There was also an awful lot of illicit alcohol and drug consumption in that car. I used to put all the back seats down, forming a hard plastic surface that was as slick as it was flat. Then I’d load up my friends and drive around the hilly and winding roads near my house while everyone attempted to drink beer. I didn’t need a beer myself, as there was enough in the air for me to absorb it through my skin.
One New Year’s Eve, my girlfriend and I had gotten our hands on a large jug of vodka which we promptly smashed on the floor of the far back seat, leaving us driving a vehicle that would have failed a breathalyzer all by itself. I was lucky that I knew where all of the sobriety checkpoints were. I was a little less lucky when I got home because my attempt to clean out the car was hindered by extreme drunkenness: Using an X-acto knife, I cut out the carpet, hosed it down, and left it in the front yard to dry. This was a little hard to explain the next morning.
My Dad: Greg, why is there a large, black rectangle of carpet lying on the snow in our front yard?
Greg: I don’t know.
My Dad: And why is station wagon missing the carpet in the back seat?
Greg: I don’t know.
My Dad: And why does the station wagon smell like booze, soap, and vomit?
Greg: I don’t know.
My Dad: Were you drinking last night?
Greg: I don’t know.
It was a little easier to get away with smoking pot in the Deadly Dinosaur because of two things, the first being that my parents had absolutely no clue about drugs whatsoever. One evening at dinner (while I was extremely high), my mother asked me about drugs. “Greg, do a lot of kids smoke pots in your school?” If she had known anything at all about drugs, not only wouldn’t she have called marijuana “pots”, but my explosion of uncontrollable giggling would have resulted in something other than a puzzled look at the dinner table.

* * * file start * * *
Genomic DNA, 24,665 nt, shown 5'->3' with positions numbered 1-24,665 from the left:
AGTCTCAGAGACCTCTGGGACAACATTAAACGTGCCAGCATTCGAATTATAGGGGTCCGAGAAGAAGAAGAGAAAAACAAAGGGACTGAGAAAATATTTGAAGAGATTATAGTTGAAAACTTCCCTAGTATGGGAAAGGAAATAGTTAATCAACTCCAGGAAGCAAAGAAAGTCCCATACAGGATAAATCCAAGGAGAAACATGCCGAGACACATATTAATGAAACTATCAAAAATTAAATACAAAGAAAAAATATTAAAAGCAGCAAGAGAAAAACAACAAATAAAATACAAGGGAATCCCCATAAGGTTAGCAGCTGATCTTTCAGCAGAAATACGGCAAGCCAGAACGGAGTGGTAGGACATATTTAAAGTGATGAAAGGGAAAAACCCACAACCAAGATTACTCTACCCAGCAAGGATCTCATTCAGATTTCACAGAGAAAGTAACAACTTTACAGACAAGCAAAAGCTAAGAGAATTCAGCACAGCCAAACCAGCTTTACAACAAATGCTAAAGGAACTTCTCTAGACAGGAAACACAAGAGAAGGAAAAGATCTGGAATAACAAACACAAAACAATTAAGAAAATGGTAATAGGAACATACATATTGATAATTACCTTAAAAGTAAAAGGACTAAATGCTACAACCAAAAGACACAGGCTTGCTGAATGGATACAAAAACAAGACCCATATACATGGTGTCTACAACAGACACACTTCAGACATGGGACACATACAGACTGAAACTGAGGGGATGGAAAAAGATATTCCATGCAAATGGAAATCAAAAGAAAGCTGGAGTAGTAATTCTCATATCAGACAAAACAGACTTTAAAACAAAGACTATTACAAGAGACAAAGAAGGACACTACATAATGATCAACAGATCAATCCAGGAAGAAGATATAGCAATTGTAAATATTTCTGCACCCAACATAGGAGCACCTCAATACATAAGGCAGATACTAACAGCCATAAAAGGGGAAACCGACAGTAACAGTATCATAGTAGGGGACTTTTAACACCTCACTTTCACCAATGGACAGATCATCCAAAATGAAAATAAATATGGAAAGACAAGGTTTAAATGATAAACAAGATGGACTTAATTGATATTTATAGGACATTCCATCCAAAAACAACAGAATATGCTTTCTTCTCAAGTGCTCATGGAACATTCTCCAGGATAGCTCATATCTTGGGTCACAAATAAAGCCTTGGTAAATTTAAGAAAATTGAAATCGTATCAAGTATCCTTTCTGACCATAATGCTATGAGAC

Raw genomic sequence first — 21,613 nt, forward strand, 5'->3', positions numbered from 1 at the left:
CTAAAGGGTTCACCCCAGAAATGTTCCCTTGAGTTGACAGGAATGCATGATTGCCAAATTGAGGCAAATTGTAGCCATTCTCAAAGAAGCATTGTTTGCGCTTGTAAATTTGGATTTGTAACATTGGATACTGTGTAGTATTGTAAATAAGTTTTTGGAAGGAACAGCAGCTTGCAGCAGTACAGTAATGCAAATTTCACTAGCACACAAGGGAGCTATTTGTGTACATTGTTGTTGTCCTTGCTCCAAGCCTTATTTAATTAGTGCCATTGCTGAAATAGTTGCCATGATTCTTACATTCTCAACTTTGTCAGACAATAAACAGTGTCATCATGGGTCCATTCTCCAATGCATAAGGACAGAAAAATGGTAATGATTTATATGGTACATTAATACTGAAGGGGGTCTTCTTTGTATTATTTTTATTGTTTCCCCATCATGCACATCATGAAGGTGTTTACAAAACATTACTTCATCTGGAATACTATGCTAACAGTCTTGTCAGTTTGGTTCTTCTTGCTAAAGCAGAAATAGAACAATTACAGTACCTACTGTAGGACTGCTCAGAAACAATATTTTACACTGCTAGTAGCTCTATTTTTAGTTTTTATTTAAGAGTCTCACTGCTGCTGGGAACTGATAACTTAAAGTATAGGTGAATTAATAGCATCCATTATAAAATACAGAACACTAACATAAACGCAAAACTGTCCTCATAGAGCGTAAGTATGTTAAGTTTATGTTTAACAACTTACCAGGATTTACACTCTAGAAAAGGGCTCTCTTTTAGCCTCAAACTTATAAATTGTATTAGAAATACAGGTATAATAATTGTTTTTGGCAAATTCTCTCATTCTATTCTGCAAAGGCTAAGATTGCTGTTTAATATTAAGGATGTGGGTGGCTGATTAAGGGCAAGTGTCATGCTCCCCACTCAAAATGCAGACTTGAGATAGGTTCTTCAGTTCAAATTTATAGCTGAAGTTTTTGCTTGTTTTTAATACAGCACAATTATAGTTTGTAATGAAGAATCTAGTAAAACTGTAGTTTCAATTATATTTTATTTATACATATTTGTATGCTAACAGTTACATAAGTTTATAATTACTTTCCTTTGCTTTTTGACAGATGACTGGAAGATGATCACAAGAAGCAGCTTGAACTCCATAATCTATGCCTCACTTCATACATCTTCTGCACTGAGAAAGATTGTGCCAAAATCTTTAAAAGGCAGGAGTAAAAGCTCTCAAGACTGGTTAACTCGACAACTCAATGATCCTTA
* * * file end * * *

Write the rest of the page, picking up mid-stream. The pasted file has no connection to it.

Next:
The other reason it was safe to smoke pot in the Deadly Dinosaur was because it burned oil. We never changed the oil in that car, simply because we were constantly replacing it: One quart a week. This meant that there was always a funky odor emanating from the engine that I used to cover up the funky odor coming from my lungs.
My Mom: Boy, the car sure smells funny today.
Greg: It’s burning oil, mom.
My Mom: Well it doesn’t smell the same as it…
Greg: Burning oil, mom.
My Mom: Oh, and I found your Post-It notes in there too.
Greg: Burning oil… Wait. What?
My Mom: Yes, these… (pulls them out) Zig Zag notes?
Greg: Oh yeah, I need those… For school.
Another feature of a car that burns oil like an Iraqi oil well: Colors! We’d be driving down the road, stoned, at a reasonable and prudent 130% of the posted speed limit when it would start to rain. The rain quickly mixed with the oil-coated windshield and reflected the headlights, neon signs, and traffic lights around us until the windshield looked like something you’d see rotating behind the Grateful Dead in concert. This was pretty fucking cool until you realized the downside: Visibility was reduced to negative six feet.
This usually resulted in the car being parked, which was when I had some of the best times in the Deadly Dinosaur. Bucket seats and consoles have made getting laid in a car an activity requiring a lot more dexterity these days. But back then, we had bench seats that you could slide so far away from the steering wheel that it was in a different zip code. It was on these bench seats that I practiced something I called “Wham! Bam! Help me, Man!” which consisted of awkward sexual fumbling followed by weeks of desperate praying that I hadn’t knocked my girlfriend up because we were too drunk, stupid, and horny to use protection.